General Mills, the food giant that owns Cheerios, Häagen Daz and Green Giant, is breathing a sigh of relief after it suppressed a press release suggesting the US government was about to mount a full-scale investigation into its supply chain. The release was a hoax, but General Mills has no room for complacency. The threat of political interference in the food business could be very real if we extrapolate what the government has been doing to BP.
I owe the originality of this insight to the Financial Times’ John Gapper. Gapper’s argument, laid out in a column this week, is as follows. “Slick Willy” Sutton, the infamous armed robber, once observed that he raided banks because – that’s where the money is. In the same manner, US politicians – aware that they have to address a yawning budget deficit if they are to be re-elected – are casting around for easy money to plug the gap. Voters, impoverished by Wall Street’s scandalous behavioiur, don’t have it. But dividend-rich companies, like BP, do.
BP, of course, had it coming to it. Its behaviour in the Gulf of Mexico can be described as neither caring nor competent. That, however, is not the point. It is the ease with which Congress and Obama have been able to extract $20bn – none of which is ever likely to be returned to the company – that should be worrying shareholders everywhere. There is no fixed liability associated with this sum and – like blackmailers the world over – politicians will come back for more if they think they can get away with it.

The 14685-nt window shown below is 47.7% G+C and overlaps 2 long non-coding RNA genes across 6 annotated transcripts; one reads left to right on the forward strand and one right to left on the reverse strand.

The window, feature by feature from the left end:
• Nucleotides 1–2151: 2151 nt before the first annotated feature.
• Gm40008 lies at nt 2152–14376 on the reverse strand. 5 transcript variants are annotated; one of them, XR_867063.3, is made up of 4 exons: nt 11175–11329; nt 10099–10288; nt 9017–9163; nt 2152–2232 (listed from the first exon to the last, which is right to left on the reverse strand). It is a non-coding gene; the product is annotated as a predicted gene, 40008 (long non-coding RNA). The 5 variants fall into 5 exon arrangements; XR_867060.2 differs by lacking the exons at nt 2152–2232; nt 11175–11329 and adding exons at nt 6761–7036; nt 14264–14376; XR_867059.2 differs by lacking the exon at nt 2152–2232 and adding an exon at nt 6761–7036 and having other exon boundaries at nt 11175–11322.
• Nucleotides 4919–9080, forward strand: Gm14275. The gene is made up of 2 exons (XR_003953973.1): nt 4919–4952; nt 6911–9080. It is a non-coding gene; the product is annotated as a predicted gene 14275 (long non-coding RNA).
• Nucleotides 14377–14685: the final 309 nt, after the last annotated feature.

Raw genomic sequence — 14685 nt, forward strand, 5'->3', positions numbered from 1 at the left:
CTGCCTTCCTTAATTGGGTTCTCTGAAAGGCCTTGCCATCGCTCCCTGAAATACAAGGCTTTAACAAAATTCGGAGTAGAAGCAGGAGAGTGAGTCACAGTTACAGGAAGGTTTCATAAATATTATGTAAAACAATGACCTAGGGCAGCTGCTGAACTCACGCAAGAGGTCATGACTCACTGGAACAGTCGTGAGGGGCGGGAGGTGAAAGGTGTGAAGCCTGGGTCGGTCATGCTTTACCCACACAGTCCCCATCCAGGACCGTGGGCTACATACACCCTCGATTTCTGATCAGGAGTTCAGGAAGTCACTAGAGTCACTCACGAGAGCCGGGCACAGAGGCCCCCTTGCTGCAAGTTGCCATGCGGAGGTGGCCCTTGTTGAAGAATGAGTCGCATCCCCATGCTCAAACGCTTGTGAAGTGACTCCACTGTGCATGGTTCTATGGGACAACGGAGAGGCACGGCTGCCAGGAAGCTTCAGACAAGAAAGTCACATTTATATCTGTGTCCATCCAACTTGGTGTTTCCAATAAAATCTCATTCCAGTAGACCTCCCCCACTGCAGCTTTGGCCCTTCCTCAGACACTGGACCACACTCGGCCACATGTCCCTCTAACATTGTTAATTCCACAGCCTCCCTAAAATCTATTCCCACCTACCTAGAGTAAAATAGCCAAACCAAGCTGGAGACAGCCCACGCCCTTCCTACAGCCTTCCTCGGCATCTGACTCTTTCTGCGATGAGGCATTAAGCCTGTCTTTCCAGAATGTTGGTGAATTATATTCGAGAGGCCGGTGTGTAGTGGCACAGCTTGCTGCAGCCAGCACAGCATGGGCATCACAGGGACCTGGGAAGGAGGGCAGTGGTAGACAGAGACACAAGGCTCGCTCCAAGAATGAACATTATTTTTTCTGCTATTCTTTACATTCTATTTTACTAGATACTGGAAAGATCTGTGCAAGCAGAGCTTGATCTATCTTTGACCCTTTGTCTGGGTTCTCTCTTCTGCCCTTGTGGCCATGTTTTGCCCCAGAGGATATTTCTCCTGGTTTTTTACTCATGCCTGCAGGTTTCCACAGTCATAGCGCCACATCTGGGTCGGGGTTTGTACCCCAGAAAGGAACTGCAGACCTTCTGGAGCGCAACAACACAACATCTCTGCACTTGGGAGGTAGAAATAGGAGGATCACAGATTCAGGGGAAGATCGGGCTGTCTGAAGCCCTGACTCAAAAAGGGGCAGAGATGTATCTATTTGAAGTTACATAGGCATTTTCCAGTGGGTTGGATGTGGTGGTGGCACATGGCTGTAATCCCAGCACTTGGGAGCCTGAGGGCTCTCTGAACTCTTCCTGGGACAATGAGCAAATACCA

To Gapper, the BP concession has echoes of the 1998 tobacco settlement, in which the industry paid $246bn to various states following legal action by their attorney generals. It’s worth quoting him more fully here: “Only 5% of tha money was spent on tobacco-related initiatives with Virginia, for example, investing in higher education, fibre optic cables and research into energy.”
Now let me see, which other big-dividend paying companies could land themselves in a pickle with the state over litigation liability? Gapper thinks the list is comprehensive and cites energy providers, drugs companies and consumer goods companies. I think two on his list stand out particularly prominently: the food and alcoholic drinks companies.
Imagine, for example, what might happen if scientific evidence conclusively proved that many of the big food companies had been slowly poisoning us to death through the use of (now largely discontinued) hydrogenated fats? Or what about excessive sugar and salt in cereals directly leading to premature cardio-vascular impairment? The legal fall-out, through class actions, could be stupendous. And lining up behind the lawyers would be the politicians waiting for a big, fat hand-out, or else. After all, it could be argued, a massive amount of taxpayers’ money has, historically, been funnelled into dealing with the collateral medical issues: time for industry to pay back the “subsidy”.
All the more could these arguments be applied to the side-effects of excessive alcohol consumption. The history of the tobacco industry suggests that free will and individual responsibility weigh little in the balance once these matters come to court.
And where the US leads, little Britain surely cannot be far behind.